15 September 2004 Pointing calibration of the SMA antennas
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Abstract
The Submillimeter Array (SMA) is a new radio interferometer consisting of 8 antennas of 6 meters diameter each, recently deployed in operation at the summit of Mauna Kea in Hawaii. The antennas currently operate at 230, 345 and 690 GHz bands and have high enough surface accuracy to allow operations at 890 GHz. At the highest frequencies, the FWHM primary beam size of each antenna will be about 12" which imposes a stringent requirement for single-dish pointing accuracy of 1". We summarize the current status of pointing of the SMA antennas and the methods we have implemented to derive the pointing model parameters. We discuss the stability of the pointing models over time scales of several weeks. The difference between the radio and optical pointing offsets is a function of elevation only, and can be calibrated by observing a common source or a pair of neighboring sources. We present results of such a calibration and its application to improve the radio pointing performance during submillimeter observations.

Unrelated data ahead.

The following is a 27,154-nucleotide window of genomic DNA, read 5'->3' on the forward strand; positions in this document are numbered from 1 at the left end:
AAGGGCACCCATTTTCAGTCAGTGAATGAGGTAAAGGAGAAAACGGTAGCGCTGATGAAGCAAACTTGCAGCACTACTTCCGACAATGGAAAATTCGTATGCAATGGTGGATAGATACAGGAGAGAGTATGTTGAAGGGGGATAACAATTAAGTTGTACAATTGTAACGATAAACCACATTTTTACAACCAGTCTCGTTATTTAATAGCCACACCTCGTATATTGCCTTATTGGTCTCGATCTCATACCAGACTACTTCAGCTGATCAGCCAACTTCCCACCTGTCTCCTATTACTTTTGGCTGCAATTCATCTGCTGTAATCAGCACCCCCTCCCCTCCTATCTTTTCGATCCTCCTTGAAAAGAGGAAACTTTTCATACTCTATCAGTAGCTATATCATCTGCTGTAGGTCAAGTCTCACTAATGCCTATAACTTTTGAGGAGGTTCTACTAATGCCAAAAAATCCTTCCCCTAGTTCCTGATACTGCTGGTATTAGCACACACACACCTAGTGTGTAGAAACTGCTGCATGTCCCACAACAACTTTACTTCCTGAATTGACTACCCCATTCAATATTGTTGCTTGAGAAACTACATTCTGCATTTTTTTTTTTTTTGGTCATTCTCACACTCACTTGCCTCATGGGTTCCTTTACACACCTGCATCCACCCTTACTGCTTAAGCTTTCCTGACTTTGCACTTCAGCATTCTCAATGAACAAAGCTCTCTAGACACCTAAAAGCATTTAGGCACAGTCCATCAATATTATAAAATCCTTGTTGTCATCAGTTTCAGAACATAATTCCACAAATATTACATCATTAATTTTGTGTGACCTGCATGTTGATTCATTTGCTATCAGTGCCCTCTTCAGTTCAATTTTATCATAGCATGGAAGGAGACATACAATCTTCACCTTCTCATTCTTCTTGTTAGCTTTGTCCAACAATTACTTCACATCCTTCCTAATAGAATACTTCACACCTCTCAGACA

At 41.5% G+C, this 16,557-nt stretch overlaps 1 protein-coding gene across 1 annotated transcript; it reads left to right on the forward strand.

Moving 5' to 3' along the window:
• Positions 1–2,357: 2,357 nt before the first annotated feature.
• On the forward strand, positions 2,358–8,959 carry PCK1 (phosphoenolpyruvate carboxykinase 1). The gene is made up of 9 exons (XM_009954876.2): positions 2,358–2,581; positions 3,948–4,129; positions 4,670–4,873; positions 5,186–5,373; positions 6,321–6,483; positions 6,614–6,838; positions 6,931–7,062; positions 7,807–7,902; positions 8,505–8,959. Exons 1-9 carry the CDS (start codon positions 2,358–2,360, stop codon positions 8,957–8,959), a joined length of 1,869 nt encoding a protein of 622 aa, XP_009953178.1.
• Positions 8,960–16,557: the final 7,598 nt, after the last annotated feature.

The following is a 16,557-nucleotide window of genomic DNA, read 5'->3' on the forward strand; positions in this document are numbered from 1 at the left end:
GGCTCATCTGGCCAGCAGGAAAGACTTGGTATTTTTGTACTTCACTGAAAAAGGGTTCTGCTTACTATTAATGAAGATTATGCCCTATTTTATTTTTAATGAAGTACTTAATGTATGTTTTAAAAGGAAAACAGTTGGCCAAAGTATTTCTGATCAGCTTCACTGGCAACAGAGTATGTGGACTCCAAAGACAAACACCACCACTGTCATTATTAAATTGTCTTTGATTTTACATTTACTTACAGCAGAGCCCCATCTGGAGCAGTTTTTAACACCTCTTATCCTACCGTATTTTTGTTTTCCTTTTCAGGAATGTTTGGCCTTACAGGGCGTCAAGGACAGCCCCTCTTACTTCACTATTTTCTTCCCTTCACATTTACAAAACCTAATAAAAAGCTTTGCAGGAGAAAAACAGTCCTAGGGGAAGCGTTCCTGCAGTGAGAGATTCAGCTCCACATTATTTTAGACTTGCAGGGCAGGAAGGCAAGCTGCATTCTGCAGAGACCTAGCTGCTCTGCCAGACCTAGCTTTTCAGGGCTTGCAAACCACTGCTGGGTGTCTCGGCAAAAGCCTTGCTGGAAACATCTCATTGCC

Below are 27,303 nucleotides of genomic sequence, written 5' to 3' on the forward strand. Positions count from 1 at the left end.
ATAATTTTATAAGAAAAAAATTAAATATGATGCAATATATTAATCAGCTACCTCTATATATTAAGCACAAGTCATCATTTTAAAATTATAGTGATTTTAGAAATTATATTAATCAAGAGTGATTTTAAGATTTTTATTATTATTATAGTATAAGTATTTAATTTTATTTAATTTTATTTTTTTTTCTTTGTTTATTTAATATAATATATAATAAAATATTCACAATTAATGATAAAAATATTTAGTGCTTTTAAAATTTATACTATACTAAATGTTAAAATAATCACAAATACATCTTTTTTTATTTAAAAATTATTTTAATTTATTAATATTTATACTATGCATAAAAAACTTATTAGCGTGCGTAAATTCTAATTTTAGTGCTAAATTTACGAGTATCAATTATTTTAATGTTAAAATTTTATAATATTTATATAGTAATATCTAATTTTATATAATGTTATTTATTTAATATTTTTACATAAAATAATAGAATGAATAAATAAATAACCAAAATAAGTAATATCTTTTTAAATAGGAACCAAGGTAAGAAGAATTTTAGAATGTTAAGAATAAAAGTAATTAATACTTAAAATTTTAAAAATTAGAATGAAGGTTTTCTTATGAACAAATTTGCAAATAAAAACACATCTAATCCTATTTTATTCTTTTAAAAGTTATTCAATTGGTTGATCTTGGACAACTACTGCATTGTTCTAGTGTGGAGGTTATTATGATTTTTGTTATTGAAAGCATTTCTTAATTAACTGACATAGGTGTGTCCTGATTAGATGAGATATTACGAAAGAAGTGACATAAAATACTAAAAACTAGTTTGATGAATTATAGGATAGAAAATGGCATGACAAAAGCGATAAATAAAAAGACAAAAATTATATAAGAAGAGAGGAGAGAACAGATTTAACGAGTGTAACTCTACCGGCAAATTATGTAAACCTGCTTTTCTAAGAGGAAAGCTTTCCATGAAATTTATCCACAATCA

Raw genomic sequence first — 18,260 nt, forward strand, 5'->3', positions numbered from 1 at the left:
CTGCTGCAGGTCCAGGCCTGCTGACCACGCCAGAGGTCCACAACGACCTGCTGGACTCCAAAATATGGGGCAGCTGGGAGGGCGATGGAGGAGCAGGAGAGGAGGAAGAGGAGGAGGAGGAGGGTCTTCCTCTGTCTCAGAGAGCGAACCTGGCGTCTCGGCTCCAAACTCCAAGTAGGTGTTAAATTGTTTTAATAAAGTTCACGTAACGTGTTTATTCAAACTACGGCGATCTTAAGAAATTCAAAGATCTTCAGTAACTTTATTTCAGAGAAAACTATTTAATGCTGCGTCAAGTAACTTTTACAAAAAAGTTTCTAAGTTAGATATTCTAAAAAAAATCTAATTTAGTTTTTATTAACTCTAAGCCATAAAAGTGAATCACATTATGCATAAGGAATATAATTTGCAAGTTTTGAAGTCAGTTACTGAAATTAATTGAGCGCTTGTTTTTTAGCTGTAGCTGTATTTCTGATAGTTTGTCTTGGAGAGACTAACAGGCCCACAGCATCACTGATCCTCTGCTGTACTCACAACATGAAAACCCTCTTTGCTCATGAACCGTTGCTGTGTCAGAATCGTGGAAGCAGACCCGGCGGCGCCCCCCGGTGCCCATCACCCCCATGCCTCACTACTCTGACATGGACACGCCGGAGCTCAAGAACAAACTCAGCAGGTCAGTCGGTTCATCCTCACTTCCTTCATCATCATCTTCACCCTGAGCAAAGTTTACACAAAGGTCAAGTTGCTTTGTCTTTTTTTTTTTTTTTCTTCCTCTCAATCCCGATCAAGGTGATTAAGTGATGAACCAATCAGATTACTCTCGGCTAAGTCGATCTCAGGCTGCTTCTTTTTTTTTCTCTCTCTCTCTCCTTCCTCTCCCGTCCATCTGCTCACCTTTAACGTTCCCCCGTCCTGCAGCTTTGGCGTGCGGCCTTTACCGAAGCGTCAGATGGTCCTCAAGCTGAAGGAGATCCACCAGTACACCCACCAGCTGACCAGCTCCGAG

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Nimesh A. Patel, Nimesh A. Patel, Tirupati K. Sridharan, Tirupati K. Sridharan, } "Pointing calibration of the SMA antennas", Proc. SPIE 5496, Advanced Software, Control, and Communication Systems for Astronomy, (15 September 2004); doi: 10.1117/12.549655; https://doi.org/10.1117/12.549655
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